Nationally famous doesn’t help when you’re a kid who doesn’t like fruit or nuts. I always roll my eyes when we drive through Corsicana, remembering fruitcakes of Christmases past.

  21. Ben,
    You guessed it–we’re getting a fruitcake from the Collin Street Bakery. I have much happier childhood memories of those fruitcakes than you–my great-grandma in Washington State used to get one every year, and when we moved to Texas it was rather Proustian to discover where all those wonderful fruitcakes had come from. I totally agree about the horribleness of grocery store fruitcake (what the heck are those gummy green things?), but I think fruit and nuts in the right hands are glorious, hence my feelings about Aplets and Cotlets.
    Speaking of Texas eating, one of these days, we’re going to do the Blue Bell tour.

  22. I find gifts of charity a bit coercive somehow even with the choice built in.
    We don’t have any enormous gifts planned but the small gifts for Chanukah will add up. The in-laws (who do Christmas) are also small-scale gifters. Nevertheless we seem to have two million toys. I am pondering a raid on the toy boxes where 40% of the small crappy toys disappear mysteriously overnight.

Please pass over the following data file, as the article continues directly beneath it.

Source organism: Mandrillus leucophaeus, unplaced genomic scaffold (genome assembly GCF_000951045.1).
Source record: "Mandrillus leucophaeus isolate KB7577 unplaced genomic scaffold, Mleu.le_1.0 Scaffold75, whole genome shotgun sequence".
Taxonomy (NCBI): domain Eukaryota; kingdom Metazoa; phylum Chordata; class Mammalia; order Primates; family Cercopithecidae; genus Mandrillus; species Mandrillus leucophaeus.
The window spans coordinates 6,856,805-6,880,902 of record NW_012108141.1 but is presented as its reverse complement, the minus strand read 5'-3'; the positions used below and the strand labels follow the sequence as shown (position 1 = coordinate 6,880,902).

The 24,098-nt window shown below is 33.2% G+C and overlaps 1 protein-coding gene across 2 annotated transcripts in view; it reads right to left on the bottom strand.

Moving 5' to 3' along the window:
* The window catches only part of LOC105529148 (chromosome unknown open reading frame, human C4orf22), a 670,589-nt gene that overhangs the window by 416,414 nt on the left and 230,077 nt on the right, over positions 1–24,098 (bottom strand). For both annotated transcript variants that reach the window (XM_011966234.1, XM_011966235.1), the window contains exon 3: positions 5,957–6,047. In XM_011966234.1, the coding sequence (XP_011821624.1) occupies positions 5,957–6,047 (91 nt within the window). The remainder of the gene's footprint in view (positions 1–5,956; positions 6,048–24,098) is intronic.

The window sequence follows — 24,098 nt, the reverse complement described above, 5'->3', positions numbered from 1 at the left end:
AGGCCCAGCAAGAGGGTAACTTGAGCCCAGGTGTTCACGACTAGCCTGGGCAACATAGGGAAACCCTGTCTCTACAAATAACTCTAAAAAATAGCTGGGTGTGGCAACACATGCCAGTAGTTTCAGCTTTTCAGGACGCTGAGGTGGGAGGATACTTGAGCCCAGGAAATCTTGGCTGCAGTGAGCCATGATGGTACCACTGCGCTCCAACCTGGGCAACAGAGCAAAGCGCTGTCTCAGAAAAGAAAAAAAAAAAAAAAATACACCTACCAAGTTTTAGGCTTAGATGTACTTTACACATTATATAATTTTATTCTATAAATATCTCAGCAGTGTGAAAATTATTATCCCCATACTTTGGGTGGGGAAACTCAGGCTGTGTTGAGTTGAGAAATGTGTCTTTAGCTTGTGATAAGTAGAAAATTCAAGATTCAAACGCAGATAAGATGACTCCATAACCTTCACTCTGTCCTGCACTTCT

23. BJ,
    The numbers you show have California with about twice as many projects at New Jersey proportionally, and about 9 times as many in absolute numbers (because CA is 4 or 5 times bigger). That is probably pretty consistent with what we found trying to find projects in mid-2008, although it is possible the breakdown was different then. The result was, when the girls picked a category they wanted, there were gobs of California projects and only one or two New Jersey ones — which didn’t look nearly as interesting because CA had a lower funding base and therefore needed more important-sounding stuff.
    In terms of “moral hazard,” I think there’s a big difference between giving to a charity that is funded by your own taxes (locally or nationally), and those funded by someone else’s taxes. It’s comparable to the fact that New Jerseyans get 61 cents in federal benefits for each dollar in federal taxes paid, while low tax “red states” tend to more than break even.
    http://www.taxfoundation.org/research/show/266.html